In their most basic form, a lot of materials are waterproof, but as soon as they are perforated with stitching, zipped closed with generic zippers, and left to be loose at all the cuffs, their waterproofing goes out the window. On top of the issue with letting water in, basic waterproof materials don’t let water vapor out. It’s just as bad to get soaked through with sweat as with rain as far as insulation is concerned.

     -Keep Water Out

To keep water out, look for waterproof cycling clothes that have sealed seams or welded seams (see image). Pay close attention to the zipper. Look for waterproof zippers (pictured) or large flaps that prevent water from driving through the zipper. Make sure all the cuffs are adjustable enough to be snugged against your skin.

Examples of cycling clothes with taped seams (Left), welded seams (Center), and a waterproof zipper (Right)

     -Let Sweat Out

To let the sweat out, waterproof materials should also be breathable. Breathable means that water from the outside cannot penetrate the fabric, but that any water vapor (sweat) being produced by your body, can escape through the fabric. Breathable fabrics work because water vapor is smaller than water droplets. To breath, the material will be perforated with holes small enough to stop water droplets from getting in, but large enough to allow water vapor to escape. Using a breathable material in tandem with base layers designed to pull moisture off your skin is a sure fire way to stay dry and warm.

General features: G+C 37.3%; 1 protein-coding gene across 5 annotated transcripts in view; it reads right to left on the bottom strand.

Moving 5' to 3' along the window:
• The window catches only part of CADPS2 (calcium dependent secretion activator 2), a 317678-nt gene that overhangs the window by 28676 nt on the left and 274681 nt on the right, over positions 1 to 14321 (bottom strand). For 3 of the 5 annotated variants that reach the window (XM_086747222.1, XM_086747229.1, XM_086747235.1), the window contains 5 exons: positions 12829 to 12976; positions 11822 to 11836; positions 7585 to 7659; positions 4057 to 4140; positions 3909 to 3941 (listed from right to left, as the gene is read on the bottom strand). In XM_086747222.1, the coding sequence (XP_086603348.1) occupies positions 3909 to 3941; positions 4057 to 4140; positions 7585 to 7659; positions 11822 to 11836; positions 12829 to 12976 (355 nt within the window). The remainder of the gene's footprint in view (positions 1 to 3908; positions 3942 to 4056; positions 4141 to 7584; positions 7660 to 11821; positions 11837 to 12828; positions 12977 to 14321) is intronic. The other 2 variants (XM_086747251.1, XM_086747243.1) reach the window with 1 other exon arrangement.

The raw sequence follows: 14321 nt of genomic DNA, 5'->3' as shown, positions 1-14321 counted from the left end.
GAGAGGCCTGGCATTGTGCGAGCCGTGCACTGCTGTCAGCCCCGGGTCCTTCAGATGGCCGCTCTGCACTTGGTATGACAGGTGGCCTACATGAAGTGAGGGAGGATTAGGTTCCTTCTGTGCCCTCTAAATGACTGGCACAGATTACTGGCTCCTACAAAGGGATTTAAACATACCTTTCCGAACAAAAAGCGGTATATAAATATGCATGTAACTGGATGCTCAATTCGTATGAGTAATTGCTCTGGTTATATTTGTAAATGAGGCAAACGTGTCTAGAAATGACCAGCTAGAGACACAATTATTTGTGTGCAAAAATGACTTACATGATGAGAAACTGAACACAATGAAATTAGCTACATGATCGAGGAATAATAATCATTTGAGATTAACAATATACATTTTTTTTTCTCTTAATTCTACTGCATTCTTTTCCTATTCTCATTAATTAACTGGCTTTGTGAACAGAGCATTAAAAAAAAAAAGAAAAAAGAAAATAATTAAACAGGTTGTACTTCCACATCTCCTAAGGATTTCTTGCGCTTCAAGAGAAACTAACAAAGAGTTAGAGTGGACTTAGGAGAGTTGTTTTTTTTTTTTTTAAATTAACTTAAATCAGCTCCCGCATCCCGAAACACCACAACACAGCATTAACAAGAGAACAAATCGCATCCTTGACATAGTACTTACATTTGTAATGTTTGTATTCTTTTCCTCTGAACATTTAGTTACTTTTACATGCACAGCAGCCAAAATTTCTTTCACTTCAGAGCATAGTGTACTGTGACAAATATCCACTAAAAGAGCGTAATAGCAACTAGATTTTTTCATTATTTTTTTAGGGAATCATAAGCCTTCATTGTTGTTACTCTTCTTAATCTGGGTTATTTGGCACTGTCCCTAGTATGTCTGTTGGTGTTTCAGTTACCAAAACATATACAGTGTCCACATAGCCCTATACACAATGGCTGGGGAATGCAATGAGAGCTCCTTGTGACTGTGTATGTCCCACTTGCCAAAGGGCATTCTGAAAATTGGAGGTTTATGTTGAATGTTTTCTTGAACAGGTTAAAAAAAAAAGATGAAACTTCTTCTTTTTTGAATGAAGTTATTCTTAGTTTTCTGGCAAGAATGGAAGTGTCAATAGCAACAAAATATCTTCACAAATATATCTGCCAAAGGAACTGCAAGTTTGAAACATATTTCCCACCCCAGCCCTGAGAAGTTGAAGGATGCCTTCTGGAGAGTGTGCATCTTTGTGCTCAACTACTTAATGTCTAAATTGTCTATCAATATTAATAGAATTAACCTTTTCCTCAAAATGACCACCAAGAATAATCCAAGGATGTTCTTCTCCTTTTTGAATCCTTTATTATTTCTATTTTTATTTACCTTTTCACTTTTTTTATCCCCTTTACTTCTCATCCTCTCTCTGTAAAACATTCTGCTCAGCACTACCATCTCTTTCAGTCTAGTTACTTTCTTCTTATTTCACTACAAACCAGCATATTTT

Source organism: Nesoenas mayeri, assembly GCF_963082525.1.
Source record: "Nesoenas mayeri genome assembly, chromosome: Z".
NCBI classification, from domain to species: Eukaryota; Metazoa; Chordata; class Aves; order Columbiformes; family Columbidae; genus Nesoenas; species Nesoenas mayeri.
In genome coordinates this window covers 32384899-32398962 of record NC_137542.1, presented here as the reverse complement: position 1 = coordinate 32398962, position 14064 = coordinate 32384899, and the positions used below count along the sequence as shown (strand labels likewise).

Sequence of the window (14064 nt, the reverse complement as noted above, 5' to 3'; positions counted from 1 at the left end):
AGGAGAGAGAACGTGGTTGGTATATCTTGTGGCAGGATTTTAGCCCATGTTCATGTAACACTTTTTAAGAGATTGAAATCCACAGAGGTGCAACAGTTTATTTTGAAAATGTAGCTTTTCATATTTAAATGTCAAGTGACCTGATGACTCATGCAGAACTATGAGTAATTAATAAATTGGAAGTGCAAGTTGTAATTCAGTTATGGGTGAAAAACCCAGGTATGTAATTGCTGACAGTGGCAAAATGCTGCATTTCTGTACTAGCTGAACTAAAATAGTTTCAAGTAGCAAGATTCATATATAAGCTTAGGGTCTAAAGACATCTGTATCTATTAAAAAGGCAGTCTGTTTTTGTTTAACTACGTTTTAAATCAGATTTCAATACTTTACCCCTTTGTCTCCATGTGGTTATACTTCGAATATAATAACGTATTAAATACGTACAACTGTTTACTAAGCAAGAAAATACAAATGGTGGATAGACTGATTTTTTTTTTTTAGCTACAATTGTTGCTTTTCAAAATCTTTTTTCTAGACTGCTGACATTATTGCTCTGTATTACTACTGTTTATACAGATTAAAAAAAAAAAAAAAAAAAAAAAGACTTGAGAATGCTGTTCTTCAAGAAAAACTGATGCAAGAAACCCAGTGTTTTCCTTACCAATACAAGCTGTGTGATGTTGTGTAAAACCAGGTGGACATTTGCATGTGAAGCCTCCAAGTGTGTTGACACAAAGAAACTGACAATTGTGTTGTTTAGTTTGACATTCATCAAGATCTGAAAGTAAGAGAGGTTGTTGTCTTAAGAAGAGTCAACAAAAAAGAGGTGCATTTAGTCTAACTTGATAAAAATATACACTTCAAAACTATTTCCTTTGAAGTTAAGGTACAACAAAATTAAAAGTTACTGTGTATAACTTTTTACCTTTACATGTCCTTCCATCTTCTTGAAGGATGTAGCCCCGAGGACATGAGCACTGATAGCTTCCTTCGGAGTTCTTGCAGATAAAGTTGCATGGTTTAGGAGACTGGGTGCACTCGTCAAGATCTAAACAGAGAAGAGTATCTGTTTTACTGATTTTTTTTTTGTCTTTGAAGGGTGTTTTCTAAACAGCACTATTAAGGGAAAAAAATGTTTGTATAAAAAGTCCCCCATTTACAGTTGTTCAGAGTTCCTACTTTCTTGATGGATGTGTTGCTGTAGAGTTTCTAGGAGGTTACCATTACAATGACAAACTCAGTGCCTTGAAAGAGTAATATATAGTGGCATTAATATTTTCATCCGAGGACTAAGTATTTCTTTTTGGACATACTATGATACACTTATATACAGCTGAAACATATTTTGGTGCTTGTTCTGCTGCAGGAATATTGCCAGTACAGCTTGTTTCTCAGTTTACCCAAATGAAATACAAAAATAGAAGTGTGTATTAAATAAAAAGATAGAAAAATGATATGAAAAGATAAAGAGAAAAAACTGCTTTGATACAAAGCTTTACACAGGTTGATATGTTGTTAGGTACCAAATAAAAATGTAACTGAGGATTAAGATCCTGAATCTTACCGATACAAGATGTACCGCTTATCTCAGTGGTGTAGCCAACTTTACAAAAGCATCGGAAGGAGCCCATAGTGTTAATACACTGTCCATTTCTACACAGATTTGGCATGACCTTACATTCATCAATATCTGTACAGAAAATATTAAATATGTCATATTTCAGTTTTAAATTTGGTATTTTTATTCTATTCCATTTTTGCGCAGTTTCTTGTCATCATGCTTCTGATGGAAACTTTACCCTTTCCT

You cannot beat the changing scenery of fall riding or the feeling of rediscovering riding in the spring. Hopefully, with these tips and a little experimentation, you will find comfort and enjoyment riding outside, even when the weather is cool.

Mountain bike hacks: fat bike tips and tricks for winter fun!

by  John Brown. HaveFunBiking.com

For many of us, riding offroad through the winter is impossible without a fat bike. Our trails get covered with snow in December and don’t see the light of day again until April. While riding a fat bike is a great substitution for riding a mountain bike, it does behave differently than a standard mountain bike. Here are a few quick and easy hacks to riding fat bikes that will get you enjoying the snow in no time.